5 things a CRM can do that Outlook and Google Contacts can't

Relationships are about much more than just phone numbers and email addresses. This post explains how a CRM can help manage relationships in a way that basic contact managers can’t.
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Unless you’ve been living under a rock for the last 15 years, you have probably kept track of your contacts using a tool like Microsoft Outlook, Google Contacts, or maybe just your phone’s address book. Those types of tools are called contact managers and they’re great for storing basic contact details such as phone numbers, email addresses, and birthdays.

But if interacting with others is a part of your job, contact managers can fall short. Business is all about relationships, and the most successful businesses are the ones that put extreme care into how they nurture and develop their relationships. This process takes a lot of time, and if you’re working with several different customers and prospects, it can be really hard to keep track of it. That’s where a CRM (customer relationship manager) fits in.

Here are five ways a CRM can help you manage your relationships in ways that Outlook or Google Contacts can’t:

#1 - Chronological history with each contact

Google and Outlook have a “background info” field where you can type notes about your contacts. The problem is that it’s just one big text field that doesn’t track changes over time. With a CRM, you can enter a new note every time you interact with someone so that you have a complete history of how your relationships develop over time. These notes are automatically date and time stamped so you can easily retrace your steps.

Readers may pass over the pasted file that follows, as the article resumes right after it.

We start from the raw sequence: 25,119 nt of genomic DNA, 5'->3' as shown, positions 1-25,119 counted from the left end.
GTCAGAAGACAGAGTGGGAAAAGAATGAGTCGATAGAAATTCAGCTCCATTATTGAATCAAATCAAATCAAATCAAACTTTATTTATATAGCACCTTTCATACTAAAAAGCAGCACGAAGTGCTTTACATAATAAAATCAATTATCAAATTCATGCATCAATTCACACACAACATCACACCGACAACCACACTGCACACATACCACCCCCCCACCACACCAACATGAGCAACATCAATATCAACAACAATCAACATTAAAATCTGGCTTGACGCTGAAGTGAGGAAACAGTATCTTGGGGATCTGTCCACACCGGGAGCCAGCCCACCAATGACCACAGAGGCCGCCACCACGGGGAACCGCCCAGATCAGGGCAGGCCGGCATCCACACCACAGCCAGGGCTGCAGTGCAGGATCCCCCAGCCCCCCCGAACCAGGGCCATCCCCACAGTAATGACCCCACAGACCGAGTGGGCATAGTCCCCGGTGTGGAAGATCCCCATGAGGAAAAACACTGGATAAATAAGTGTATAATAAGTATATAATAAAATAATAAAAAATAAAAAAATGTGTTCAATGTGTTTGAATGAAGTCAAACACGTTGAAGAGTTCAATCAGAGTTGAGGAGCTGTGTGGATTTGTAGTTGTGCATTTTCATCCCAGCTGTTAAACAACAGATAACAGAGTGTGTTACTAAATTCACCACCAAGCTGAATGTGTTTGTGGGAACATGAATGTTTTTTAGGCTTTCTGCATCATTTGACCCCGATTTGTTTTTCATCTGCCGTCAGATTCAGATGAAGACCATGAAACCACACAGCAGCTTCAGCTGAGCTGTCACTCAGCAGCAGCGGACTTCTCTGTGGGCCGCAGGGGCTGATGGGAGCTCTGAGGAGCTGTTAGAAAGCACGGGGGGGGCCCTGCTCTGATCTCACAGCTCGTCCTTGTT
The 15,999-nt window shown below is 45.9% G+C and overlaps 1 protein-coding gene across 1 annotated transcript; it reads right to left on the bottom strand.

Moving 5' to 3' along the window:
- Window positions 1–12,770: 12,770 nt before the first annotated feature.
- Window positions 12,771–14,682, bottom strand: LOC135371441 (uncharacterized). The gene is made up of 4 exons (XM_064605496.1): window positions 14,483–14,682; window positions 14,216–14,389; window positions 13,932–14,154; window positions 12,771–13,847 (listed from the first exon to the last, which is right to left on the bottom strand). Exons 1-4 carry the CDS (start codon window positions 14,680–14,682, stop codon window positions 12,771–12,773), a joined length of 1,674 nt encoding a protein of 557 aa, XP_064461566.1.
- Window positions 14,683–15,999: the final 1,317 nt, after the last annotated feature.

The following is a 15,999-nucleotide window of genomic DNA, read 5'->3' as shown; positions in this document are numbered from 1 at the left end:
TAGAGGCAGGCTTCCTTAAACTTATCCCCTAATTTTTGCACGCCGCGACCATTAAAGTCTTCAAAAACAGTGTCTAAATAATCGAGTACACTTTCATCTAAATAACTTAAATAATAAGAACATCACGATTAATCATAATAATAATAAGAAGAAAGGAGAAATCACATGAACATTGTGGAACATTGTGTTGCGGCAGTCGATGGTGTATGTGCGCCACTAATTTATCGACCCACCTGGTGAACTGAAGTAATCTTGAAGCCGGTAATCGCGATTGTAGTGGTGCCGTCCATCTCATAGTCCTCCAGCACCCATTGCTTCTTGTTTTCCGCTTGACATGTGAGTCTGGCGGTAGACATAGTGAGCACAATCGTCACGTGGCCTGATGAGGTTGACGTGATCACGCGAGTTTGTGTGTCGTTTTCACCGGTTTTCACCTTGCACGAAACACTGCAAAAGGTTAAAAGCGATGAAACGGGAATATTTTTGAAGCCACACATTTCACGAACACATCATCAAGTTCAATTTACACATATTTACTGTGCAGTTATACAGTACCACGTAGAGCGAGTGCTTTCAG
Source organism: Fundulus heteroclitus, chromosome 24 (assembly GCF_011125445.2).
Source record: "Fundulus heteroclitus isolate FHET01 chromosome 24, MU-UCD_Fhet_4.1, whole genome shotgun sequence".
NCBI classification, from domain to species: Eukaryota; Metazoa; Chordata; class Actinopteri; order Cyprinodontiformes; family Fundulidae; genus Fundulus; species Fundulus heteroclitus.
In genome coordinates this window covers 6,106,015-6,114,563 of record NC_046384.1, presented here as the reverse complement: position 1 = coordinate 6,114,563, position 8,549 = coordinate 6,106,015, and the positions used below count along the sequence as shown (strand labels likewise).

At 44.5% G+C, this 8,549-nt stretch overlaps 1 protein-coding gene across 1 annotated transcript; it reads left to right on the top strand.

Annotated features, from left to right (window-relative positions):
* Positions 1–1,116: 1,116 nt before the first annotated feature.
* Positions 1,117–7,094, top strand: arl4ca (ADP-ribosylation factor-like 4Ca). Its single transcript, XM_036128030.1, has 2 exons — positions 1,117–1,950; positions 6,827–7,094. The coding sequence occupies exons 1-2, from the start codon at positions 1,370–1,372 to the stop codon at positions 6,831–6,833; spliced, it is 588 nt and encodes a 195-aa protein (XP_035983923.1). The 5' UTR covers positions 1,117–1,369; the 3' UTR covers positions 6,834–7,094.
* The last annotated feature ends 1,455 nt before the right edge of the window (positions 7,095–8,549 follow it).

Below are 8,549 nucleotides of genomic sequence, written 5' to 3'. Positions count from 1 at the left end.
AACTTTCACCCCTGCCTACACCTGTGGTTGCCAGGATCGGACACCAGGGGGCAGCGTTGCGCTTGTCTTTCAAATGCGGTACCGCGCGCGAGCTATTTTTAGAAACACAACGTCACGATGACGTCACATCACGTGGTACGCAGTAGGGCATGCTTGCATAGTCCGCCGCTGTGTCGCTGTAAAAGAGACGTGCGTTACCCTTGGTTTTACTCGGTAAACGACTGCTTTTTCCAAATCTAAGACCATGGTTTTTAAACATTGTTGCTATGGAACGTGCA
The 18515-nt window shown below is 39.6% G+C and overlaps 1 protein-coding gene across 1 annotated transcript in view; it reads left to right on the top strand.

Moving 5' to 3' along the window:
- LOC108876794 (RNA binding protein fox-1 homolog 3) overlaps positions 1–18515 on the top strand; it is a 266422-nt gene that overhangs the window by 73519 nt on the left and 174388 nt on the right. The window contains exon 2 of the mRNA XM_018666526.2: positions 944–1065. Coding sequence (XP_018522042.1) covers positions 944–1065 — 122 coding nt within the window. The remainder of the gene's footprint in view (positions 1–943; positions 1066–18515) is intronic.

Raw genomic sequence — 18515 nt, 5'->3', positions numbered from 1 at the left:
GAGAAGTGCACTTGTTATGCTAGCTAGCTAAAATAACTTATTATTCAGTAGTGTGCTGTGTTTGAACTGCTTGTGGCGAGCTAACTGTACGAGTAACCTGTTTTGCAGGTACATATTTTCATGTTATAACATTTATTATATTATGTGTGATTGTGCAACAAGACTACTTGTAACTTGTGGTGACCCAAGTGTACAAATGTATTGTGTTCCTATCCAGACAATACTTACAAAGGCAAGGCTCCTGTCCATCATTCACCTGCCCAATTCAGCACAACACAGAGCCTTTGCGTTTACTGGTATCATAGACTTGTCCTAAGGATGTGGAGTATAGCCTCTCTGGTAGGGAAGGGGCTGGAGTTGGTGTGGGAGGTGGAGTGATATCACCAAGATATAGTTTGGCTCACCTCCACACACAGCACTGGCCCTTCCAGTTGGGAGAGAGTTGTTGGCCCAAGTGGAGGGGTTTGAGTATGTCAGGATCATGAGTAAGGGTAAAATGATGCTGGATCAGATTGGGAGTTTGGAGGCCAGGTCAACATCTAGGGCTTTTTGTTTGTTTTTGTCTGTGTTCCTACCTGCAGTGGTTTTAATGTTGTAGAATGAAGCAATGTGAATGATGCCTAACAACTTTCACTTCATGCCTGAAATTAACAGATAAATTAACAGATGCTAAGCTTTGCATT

#2 - Store all your information in one place

Both Google and Outlook offer email and calendar/task features in addition to the contacts. But for some reason, these different features aren’t really tied together. When you look at a contact’s profile, don’t you think you should be able to see all of your emails, events, and tasks (past and present) related to that contact? With a CRM, everything is automatically pulled together and displayed on one page so that you don’t have to go searching through a bunch of different systems to find out what you’ve done with a contact.

#3 - Manage relationships with groups of people

Contact managers are designed for individuals to use as a personal address book. But when it comes to professional contact management, you might also need to track more than just one-on-one relationships. For example, you might be trying to sell something to a company with multiple points of contact. A CRM makes it easy to track the group relationship in addition to your personal relationship with each individual contact.

#4 - Track processes and workflows

Most businesses have ongoing relationships with their customers, and it can be really tough to keep track of the status of each customer or lead. CRMs allow you to set up simple processes (we call them “pipelines”) which allow you to move contacts through the various steps until you’ve reached your goal. This makes it easy to ensure that you’re following up with each lead at the right time so nobody slips through the cracks.

#5 - Collaborate with colleagues

Even if you don’t think you need any of the benefits listed above, there’s one critical limitation of both Outlook and Google Contacts: sharing is almost impossible. Basic contact managers are meant to be used by individuals, so there’s basically no way for a team of people to share information when working with the same contacts. Even if you’re currently the only person at your company, one day you may want to bring on help, or sell your business, and that is much more difficult to do if your contact histories aren’t being stored in a CRM.

Hopefully that sheds some light on why a CRM might be more useful than the normal contact managers you’re used to. CRMs aren’t for everyone, but if you own or work at a small business and could benefit from stronger relationships with your customers, then a CRM can be a huge help.


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